Swine Flu Assessment: First Wave Cut Many Lives Short1 min read
Prompted by allegations that the swine flu pandemic was oversold to promote vaccine sales, researchers at the National Institutes of Health in Bethesda MD have released their assessment of the mortality associated with the H1N1 virus in the U.S during the past flu season. In their own words:
“We conclude that the 2009 A/H1N1 pandemic virus had a substantial health burden in the U.S. over the first few months of circulation in terms of years of life lost, justifying the efforts to protect the population with vaccination programs. Analysis of historic records from three other pandemics over the last century suggests that the emerging pandemic virus will continue to circulate and cause excess mortality in unusually young populations for the next few years.”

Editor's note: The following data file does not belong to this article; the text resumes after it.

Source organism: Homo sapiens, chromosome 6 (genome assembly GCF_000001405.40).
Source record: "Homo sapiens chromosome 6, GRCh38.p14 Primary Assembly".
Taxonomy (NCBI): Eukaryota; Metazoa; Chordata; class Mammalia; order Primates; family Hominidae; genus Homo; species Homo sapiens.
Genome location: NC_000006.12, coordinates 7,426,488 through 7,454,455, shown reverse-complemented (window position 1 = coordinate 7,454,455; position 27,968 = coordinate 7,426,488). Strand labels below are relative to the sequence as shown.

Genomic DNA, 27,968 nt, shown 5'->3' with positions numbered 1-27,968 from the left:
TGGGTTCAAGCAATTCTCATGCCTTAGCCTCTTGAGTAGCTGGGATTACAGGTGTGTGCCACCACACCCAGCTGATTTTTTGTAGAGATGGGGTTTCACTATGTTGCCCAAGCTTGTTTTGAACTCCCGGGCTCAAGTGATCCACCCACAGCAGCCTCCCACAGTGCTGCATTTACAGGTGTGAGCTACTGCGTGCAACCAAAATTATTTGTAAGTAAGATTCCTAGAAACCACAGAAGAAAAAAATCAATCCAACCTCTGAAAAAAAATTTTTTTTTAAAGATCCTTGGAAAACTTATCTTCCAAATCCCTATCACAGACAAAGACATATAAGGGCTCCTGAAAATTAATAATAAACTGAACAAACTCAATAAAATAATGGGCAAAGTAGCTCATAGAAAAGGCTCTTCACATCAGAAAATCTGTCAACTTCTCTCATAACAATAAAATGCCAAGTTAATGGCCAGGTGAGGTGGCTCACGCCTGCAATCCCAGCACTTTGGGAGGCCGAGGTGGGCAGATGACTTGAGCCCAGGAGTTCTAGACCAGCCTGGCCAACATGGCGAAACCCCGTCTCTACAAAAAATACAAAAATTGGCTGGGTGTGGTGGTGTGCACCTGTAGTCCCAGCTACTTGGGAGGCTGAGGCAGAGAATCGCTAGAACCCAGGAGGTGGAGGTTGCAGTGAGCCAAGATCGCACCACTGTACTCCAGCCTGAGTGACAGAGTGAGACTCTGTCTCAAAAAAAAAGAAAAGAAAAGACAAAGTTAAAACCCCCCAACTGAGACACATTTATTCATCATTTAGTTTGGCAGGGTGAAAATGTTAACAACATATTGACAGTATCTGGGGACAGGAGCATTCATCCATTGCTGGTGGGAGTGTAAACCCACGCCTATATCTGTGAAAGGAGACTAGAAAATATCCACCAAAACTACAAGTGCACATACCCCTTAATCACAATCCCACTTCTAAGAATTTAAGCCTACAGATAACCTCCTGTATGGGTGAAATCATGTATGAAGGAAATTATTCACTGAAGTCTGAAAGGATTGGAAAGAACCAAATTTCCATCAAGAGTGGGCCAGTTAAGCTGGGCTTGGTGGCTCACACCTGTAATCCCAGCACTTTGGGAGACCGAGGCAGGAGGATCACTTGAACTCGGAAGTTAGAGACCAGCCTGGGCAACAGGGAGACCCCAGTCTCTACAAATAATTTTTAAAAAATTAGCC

Relying on the fact that the average age of an H1N1 victim (37) is far younger than the average of a typical seasonal flu victim (76), researchers calculated that in the U.S. H1N1 cost nearly 2,000,000 years of life versus 600,000 for the seasonal flu.
In an interview with New Scientist magazine, researcher Lone Simonsen warns that most people killed in the 1968 pandemic died in its second wave, and advises vaccination. It’s autumn now in the southern hemisphere, and H1N1 is returning. We will keep tracking its progress for our globally mobile readership.